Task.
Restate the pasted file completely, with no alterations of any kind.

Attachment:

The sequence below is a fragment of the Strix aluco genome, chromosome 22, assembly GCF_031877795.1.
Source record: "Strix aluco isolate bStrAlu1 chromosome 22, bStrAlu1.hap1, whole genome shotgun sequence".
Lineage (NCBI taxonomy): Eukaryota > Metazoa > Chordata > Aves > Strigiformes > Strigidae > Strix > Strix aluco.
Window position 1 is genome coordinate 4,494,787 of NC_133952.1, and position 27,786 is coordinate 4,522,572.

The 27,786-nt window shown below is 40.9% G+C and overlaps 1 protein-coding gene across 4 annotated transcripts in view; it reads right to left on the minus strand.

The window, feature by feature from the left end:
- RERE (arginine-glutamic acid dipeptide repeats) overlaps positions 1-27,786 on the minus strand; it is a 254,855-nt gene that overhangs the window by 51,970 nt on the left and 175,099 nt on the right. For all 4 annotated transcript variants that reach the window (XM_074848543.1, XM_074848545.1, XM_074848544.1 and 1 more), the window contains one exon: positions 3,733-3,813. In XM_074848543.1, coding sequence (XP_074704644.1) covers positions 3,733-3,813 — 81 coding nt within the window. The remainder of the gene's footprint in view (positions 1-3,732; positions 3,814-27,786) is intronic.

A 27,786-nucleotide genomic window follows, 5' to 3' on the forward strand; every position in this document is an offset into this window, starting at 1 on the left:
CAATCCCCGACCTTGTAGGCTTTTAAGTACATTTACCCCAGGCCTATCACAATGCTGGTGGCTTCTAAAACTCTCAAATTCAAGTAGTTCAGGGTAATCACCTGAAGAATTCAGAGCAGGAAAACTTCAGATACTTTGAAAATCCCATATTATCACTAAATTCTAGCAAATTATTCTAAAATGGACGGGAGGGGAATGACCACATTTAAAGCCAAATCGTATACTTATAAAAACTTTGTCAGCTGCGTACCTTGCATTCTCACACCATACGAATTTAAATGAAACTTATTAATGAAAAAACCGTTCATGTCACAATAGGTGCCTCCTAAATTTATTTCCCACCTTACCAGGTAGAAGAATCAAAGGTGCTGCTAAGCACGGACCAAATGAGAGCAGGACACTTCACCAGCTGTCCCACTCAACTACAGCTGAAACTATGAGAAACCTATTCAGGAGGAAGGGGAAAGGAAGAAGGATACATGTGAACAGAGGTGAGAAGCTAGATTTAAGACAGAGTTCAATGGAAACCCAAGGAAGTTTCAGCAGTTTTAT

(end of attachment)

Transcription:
The sequence below is a fragment of the Strix aluco genome, chromosome 22, assembly GCF_031877795.1.
Source record: "Strix aluco isolate bStrAlu1 chromosome 22, bStrAlu1.hap1, whole genome shotgun sequence".
Lineage (NCBI taxonomy): Eukaryota > Metazoa > Chordata > Aves > Strigiformes > Strigidae > Strix > Strix aluco.
Window position 1 is genome coordinate 4,494,787 of NC_133952.1, and position 27,786 is coordinate 4,522,572.

The 27,786-nt window shown below is 40.9% G+C and overlaps 1 protein-coding gene across 4 annotated transcripts in view; it reads right to left on the minus strand.

The window, feature by feature from the left end:
- RERE (arginine-glutamic acid dipeptide repeats) overlaps positions 1-27,786 on the minus strand; it is a 254,855-nt gene that overhangs the window by 51,970 nt on the left and 175,099 nt on the right. For all 4 annotated transcript variants that reach the window (XM_074848543.1, XM_074848545.1, XM_074848544.1 and 1 more), the window contains one exon: positions 3,733-3,813. In XM_074848543.1, coding sequence (XP_074704644.1) covers positions 3,733-3,813 — 81 coding nt within the window. The remainder of the gene's footprint in view (positions 1-3,732; positions 3,814-27,786) is intronic.

A 27,786-nucleotide genomic window follows, 5' to 3' on the forward strand; every position in this document is an offset into this window, starting at 1 on the left:
CAATCCCCGACCTTGTAGGCTTTTAAGTACATTTACCCCAGGCCTATCACAATGCTGGTGGCTTCTAAAACTCTCAAATTCAAGTAGTTCAGGGTAATCACCTGAAGAATTCAGAGCAGGAAAACTTCAGATACTTTGAAAATCCCATATTATCACTAAATTCTAGCAAATTATTCTAAAATGGACGGGAGGGGAATGACCACATTTAAAGCCAAATCGTATACTTATAAAAACTTTGTCAGCTGCGTACCTTGCATTCTCACACCATACGAATTTAAATGAAACTTATTAATGAAAAAACCGTTCATGTCACAATAGGTGCCTCCTAAATTTATTTCCCACCTTACCAGGTAGAAGAATCAAAGGTGCTGCTAAGCACGGACCAAATGAGAGCAGGACACTTCACCAGCTGTCCCACTCAACTACAGCTGAAACTATGAGAAACCTATTCAGGAGGAAGGGGAAAGGAAGAAGGATACATGTGAACAGAGGTGAGAAGCTAGATTTAAGACAGAGTTCAATGGAAACCCAAGGAAGTTTCAGCAGTTTTAT